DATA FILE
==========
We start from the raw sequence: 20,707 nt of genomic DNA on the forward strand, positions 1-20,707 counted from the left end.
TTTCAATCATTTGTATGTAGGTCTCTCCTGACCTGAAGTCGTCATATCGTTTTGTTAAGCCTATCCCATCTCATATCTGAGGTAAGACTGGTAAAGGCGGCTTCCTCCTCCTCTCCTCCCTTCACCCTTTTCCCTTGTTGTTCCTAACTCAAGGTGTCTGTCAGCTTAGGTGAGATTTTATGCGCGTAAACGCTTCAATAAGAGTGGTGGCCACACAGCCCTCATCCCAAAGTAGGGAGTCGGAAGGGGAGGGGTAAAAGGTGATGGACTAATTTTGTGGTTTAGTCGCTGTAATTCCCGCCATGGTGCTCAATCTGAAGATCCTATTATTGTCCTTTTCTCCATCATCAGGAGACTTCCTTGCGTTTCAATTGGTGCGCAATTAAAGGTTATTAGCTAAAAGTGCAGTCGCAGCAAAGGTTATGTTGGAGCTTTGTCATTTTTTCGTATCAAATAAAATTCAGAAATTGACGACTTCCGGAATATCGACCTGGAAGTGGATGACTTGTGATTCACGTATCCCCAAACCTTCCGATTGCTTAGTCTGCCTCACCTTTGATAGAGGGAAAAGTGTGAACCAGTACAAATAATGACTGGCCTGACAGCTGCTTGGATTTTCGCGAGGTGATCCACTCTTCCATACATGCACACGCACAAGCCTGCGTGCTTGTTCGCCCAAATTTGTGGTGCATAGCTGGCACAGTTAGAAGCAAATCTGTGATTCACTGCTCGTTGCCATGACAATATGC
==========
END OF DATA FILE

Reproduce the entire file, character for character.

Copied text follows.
We start from the raw sequence: 20,707 nt of genomic DNA on the forward strand, positions 1-20,707 counted from the left end.
TTTCAATCATTTGTATGTAGGTCTCTCCTGACCTGAAGTCGTCATATCGTTTTGTTAAGCCTATCCCATCTCATATCTGAGGTAAGACTGGTAAAGGCGGCTTCCTCCTCCTCTCCTCCCTTCACCCTTTTCCCTTGTTGTTCCTAACTCAAGGTGTCTGTCAGCTTAGGTGAGATTTTATGCGCGTAAACGCTTCAATAAGAGTGGTGGCCACACAGCCCTCATCCCAAAGTAGGGAGTCGGAAGGGGAGGGGTAAAAGGTGATGGACTAATTTTGTGGTTTAGTCGCTGTAATTCCCGCCATGGTGCTCAATCTGAAGATCCTATTATTGTCCTTTTCTCCATCATCAGGAGACTTCCTTGCGTTTCAATTGGTGCGCAATTAAAGGTTATTAGCTAAAAGTGCAGTCGCAGCAAAGGTTATGTTGGAGCTTTGTCATTTTTTCGTATCAAATAAAATTCAGAAATTGACGACTTCCGGAATATCGACCTGGAAGTGGATGACTTGTGATTCACGTATCCCCAAACCTTCCGATTGCTTAGTCTGCCTCACCTTTGATAGAGGGAAAAGTGTGAACCAGTACAAATAATGACTGGCCTGACAGCTGCTTGGATTTTCGCGAGGTGATCCACTCTTCCATACATGCACACGCACAAGCCTGCGTGCTTGTTCGCCCAAATTTGTGGTGCATAGCTGGCACAGTTAGAAGCAAATCTGTGATTCACTGCTCGTTGCCATGACAATATGC